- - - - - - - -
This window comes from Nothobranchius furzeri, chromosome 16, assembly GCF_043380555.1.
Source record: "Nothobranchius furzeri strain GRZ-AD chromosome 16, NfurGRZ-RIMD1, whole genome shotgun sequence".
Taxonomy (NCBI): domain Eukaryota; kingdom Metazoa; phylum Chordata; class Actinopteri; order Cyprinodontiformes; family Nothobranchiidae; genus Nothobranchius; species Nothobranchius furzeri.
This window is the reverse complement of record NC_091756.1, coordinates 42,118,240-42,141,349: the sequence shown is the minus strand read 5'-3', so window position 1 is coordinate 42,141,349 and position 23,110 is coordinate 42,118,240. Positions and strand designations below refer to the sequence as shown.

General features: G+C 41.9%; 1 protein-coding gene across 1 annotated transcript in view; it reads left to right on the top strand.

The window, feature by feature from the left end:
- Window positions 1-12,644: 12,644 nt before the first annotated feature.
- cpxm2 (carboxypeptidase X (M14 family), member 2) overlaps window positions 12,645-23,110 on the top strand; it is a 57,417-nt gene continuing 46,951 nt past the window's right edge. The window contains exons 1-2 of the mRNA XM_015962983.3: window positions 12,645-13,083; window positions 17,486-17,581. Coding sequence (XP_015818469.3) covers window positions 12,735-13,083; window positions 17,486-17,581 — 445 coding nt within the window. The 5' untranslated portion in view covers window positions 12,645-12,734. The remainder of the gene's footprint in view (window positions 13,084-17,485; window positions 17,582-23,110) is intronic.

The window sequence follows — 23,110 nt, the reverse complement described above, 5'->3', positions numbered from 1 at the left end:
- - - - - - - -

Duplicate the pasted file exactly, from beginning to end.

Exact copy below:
This window comes from Nothobranchius furzeri, chromosome 16, assembly GCF_043380555.1.
Source record: "Nothobranchius furzeri strain GRZ-AD chromosome 16, NfurGRZ-RIMD1, whole genome shotgun sequence".
Taxonomy (NCBI): domain Eukaryota; kingdom Metazoa; phylum Chordata; class Actinopteri; order Cyprinodontiformes; family Nothobranchiidae; genus Nothobranchius; species Nothobranchius furzeri.
This window is the reverse complement of record NC_091756.1, coordinates 42,118,240-42,141,349: the sequence shown is the minus strand read 5'-3', so window position 1 is coordinate 42,141,349 and position 23,110 is coordinate 42,118,240. Positions and strand designations below refer to the sequence as shown.

General features: G+C 41.9%; 1 protein-coding gene across 1 annotated transcript in view; it reads left to right on the top strand.

The window, feature by feature from the left end:
- Window positions 1-12,644: 12,644 nt before the first annotated feature.
- cpxm2 (carboxypeptidase X (M14 family), member 2) overlaps window positions 12,645-23,110 on the top strand; it is a 57,417-nt gene continuing 46,951 nt past the window's right edge. The window contains exons 1-2 of the mRNA XM_015962983.3: window positions 12,645-13,083; window positions 17,486-17,581. Coding sequence (XP_015818469.3) covers window positions 12,735-13,083; window positions 17,486-17,581 — 445 coding nt within the window. The 5' untranslated portion in view covers window positions 12,645-12,734. The remainder of the gene's footprint in view (window positions 13,084-17,485; window positions 17,582-23,110) is intronic.

The window sequence follows — 23,110 nt, the reverse complement described above, 5'->3', positions numbered from 1 at the left end: